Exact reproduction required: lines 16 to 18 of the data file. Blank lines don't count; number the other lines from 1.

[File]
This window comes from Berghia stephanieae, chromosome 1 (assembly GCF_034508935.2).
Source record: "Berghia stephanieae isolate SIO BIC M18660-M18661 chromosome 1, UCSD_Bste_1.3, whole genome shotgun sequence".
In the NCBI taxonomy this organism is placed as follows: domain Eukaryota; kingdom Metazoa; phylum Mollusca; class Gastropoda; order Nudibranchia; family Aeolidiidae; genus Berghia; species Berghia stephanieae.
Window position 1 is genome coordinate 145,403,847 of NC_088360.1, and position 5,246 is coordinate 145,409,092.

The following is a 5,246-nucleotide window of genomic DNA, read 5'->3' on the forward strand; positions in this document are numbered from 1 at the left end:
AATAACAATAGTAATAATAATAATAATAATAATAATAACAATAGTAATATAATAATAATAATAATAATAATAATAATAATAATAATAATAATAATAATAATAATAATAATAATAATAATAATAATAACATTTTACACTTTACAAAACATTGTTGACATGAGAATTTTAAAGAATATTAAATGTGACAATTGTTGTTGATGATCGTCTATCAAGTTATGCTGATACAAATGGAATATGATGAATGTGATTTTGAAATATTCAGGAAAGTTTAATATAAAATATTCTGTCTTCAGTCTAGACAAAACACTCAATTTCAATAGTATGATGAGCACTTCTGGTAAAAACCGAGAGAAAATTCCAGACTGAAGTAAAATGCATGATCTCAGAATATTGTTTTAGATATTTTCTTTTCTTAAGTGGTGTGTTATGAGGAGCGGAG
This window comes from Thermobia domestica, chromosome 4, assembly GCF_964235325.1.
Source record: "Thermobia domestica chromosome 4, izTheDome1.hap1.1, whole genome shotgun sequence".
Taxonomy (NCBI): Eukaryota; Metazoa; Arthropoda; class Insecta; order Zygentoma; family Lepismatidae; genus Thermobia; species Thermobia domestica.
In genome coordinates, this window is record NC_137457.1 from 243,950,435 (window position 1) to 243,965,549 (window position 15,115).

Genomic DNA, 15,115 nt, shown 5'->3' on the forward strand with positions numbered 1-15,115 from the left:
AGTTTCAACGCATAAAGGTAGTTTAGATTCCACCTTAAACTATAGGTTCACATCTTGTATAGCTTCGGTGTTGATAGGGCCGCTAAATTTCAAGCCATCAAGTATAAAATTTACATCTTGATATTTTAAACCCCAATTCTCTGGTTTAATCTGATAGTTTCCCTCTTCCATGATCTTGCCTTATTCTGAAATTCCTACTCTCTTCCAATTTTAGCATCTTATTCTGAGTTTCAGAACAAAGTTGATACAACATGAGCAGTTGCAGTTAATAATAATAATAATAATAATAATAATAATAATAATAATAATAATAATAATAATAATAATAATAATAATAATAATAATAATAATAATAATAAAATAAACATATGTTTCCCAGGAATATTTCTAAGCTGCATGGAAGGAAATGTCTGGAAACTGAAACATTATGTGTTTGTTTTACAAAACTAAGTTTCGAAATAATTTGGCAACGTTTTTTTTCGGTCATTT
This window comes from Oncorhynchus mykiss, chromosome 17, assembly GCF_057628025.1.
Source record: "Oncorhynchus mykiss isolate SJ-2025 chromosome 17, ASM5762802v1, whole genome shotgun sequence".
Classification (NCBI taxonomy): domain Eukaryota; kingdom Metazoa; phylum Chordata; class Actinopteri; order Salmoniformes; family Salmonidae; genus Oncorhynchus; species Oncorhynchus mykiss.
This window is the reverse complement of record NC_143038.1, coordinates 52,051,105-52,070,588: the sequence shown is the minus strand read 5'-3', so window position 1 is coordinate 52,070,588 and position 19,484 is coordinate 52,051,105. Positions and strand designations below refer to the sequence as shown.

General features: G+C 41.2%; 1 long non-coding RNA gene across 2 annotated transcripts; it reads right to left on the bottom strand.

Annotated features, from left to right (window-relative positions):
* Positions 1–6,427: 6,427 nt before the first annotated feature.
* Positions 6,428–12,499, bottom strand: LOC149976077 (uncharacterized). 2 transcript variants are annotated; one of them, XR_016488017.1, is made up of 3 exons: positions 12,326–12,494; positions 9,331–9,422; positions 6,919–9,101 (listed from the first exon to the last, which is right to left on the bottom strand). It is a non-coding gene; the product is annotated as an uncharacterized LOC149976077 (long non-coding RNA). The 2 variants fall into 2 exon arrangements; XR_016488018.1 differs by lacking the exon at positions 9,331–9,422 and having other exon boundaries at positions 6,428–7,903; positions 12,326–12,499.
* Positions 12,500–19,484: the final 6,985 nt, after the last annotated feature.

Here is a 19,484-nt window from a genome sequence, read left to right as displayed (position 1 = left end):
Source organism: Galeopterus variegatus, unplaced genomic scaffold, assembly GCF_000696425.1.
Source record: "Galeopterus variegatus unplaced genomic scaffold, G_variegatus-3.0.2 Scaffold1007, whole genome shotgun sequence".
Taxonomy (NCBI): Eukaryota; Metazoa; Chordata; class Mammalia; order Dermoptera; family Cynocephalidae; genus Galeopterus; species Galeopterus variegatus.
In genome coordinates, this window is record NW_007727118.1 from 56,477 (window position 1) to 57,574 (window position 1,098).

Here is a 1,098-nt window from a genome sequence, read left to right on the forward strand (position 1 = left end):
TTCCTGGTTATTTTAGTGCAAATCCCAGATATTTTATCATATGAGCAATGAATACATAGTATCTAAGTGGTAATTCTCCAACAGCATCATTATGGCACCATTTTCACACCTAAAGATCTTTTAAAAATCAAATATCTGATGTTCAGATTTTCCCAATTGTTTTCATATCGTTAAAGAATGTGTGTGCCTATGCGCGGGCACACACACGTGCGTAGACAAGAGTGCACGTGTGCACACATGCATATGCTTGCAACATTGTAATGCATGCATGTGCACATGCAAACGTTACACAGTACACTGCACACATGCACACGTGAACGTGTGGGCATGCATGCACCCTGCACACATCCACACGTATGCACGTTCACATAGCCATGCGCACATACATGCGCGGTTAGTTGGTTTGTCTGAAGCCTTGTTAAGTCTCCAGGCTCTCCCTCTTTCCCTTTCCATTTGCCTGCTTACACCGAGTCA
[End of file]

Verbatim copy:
This window is the reverse complement of record NC_143038.1, coordinates 52,051,105-52,070,588: the sequence shown is the minus strand read 5'-3', so window position 1 is coordinate 52,070,588 and position 19,484 is coordinate 52,051,105. Positions and strand designations below refer to the sequence as shown.

General features: G+C 41.2%; 1 long non-coding RNA gene across 2 annotated transcripts; it reads right to left on the bottom strand.

Annotated features, from left to right (window-relative positions):